In Istio we typically group instances with DestinationRule subset, splitting a service into multiple subsets (e.g. Based on attributes such as version and region) and then work with VirtualService to define the corresponding routing rules and route the traffic to the corresponding subset. In this way, the single-hop routing capability in the lane is realized.
However, traffic routing capability alone is not enough to realize traffic lane. We need a good mechanism to accurately identify the traffic and configure routing rules for each hop traffic based on this feature when a request spans multiple services.
As shown in the following figure: Suppose we want to implement a user request that is accurately route to the v1 version of service-b. The first thought might be to put a
uid = 100 in the request header and configure the corresponding VirtualService to match the
uid = 100 in the header.
But it has several obvious drawbacks for this approach:
- Not common enough: If a specific business attribute (such as uid) is used as a traffic route matching rule, the business attribute must be manually transmitted through the full path. This is highly intrusive to business and requires business cooperation. In addition, when we want to use other business attributes, all services on the full path need to change to adapt. Therefore, it is a very unusual practice.
- Routing rules are prone to frequent changes, resulting in rule overcrowding. Routing rules are identified by specific business attributes (for example: uid) is used as a traffic route matching rule. If you want to change a business attribute or set a routing rule for other users, you need to modify the original routing rule or repeatedly define multiple routing rules for different business attributes, which easily causes route rule overcrowding and is difficult to maintain.
Therefore, in order to achieve uniform traffic routing across the full path, we also need to use a more general traffic dyeing and the capability to transmit the dye identifier through the full path.
Traffic dyeing refers to marking the request traffic with a special identifier and carrying this identifier in the full request path. The so-called traffic lane means that all services in the path sets traffic routing rules based on the uniform gray traffic dyeing identifier so that the traffic can be accurately controlled in different lanes.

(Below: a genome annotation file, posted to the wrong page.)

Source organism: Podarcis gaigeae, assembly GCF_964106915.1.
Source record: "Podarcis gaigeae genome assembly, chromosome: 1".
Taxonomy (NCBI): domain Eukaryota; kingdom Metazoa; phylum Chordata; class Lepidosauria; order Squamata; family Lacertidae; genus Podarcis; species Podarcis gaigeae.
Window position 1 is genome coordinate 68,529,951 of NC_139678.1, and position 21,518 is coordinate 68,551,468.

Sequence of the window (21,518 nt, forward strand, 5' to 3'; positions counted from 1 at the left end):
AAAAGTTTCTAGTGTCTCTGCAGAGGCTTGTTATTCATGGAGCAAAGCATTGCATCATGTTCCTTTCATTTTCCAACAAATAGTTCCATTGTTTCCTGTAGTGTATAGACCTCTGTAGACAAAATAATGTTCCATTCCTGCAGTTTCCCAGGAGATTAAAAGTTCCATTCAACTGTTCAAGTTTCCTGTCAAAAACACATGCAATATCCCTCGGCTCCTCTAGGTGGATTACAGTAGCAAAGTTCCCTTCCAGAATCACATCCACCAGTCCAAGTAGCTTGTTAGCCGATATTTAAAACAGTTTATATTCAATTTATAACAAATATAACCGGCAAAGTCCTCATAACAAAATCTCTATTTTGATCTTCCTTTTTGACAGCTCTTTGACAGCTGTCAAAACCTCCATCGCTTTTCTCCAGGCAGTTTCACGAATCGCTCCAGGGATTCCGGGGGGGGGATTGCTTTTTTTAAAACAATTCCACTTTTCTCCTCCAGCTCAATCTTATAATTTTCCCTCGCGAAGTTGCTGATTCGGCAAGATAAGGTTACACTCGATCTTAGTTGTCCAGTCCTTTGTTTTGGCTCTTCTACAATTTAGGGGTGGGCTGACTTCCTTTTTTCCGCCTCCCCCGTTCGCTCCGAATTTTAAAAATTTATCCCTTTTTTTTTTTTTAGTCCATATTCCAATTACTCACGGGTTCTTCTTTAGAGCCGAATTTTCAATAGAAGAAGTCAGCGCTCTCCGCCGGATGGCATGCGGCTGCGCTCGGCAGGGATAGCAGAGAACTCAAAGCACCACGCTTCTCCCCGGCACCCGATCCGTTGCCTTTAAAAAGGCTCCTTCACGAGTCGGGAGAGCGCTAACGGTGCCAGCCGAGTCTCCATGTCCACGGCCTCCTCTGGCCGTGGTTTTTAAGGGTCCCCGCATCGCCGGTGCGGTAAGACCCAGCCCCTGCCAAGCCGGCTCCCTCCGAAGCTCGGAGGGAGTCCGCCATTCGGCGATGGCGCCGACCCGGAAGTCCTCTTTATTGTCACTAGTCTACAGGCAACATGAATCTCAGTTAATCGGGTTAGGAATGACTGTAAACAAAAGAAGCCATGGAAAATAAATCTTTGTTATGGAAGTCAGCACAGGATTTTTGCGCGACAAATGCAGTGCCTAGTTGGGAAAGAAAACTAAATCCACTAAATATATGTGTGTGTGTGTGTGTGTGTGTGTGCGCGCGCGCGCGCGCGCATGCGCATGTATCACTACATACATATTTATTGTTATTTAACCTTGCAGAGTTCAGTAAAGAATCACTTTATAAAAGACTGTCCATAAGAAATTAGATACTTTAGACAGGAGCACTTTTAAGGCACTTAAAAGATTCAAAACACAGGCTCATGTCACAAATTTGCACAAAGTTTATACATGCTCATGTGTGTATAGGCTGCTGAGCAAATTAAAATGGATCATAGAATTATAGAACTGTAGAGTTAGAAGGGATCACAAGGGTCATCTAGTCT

Usually, traffic dyeing is done at the gateway layer, and the metadata in the original request is converted into corresponding dye identifiers according to certain rules (conditions and proportions).
- Dyeing by conditions: when the request metadata meets certain conditions (such as
uid = 100in the request header and cookie matching), the current request is marked with a dye identifier.
- Dyeing by proportions: the request is marked with a dye identifier in proportion.
With a unified traffic dyeing mechanism, we do not need to care about specific business attribute identifiers when configuring routing rules. We only need to configure routes based on the dye identifiers. The specific service attributes are abstracted into conditional dyeing rules to be more universal. Even if the business attributes change, the routing rules do not need to change frequently.
Dye Identifier Transmitting
The dyed identifier is usually transmitted through the Tracing Baggage, which is used to pass business custom KV attributes through the entire call chain (full-path), such as traffic dyeing identifiers and business identifiers such as AccountID.
We usually use the Tracing Baggage mechanism to transmit the corresponding dye identifiers through the full-path. Most of the Tracing frameworks support the Baggage concept, such as: OpenTelemetry, Skywalking, Jaeger, etc.
With a set of universal full-path transmitting mechanism, the service only needs to config the tracing once, and there is no need to adapt every time the service attribute identifier changes.
Next part introduces and demonstrates how to implement the traffic lane based on Kitex Proxyless and OpenTelemetry Baggage by using a specific engineering example.